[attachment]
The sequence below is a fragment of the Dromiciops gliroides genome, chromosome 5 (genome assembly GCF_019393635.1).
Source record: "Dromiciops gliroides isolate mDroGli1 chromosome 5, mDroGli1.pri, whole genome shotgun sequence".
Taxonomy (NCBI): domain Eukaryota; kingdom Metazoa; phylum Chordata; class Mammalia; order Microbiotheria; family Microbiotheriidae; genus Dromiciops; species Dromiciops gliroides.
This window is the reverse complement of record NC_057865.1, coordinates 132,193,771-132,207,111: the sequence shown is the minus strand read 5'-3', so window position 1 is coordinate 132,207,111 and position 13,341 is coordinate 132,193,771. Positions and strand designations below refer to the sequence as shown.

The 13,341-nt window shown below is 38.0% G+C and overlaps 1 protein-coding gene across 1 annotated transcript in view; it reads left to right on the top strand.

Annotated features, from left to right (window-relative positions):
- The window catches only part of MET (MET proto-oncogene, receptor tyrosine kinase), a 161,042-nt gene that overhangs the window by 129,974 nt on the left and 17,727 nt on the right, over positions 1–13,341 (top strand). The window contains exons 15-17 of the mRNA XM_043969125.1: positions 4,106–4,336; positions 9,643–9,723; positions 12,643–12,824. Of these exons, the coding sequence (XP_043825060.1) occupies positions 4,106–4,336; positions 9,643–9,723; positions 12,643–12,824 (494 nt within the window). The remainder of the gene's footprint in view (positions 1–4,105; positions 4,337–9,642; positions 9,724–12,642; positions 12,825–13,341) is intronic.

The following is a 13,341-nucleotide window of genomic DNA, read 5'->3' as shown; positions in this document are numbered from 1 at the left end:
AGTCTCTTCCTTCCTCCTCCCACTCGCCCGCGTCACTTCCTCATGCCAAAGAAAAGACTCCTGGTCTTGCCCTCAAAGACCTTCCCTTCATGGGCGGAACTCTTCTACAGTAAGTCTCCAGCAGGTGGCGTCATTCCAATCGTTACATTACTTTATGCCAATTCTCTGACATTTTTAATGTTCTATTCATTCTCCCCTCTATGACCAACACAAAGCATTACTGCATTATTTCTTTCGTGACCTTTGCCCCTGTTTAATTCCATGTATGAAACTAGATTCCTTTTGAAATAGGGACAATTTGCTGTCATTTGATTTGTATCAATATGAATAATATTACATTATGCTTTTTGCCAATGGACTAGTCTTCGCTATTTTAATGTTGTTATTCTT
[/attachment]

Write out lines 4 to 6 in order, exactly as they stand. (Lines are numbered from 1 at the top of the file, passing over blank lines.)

This window is the reverse complement of record NC_057865.1, coordinates 132,193,771-132,207,111: the sequence shown is the minus strand read 5'-3', so window position 1 is coordinate 132,207,111 and position 13,341 is coordinate 132,193,771. Positions and strand designations below refer to the sequence as shown.

The 13,341-nt window shown below is 38.0% G+C and overlaps 1 protein-coding gene across 1 annotated transcript in view; it reads left to right on the top strand.

Annotated features, from left to right (window-relative positions):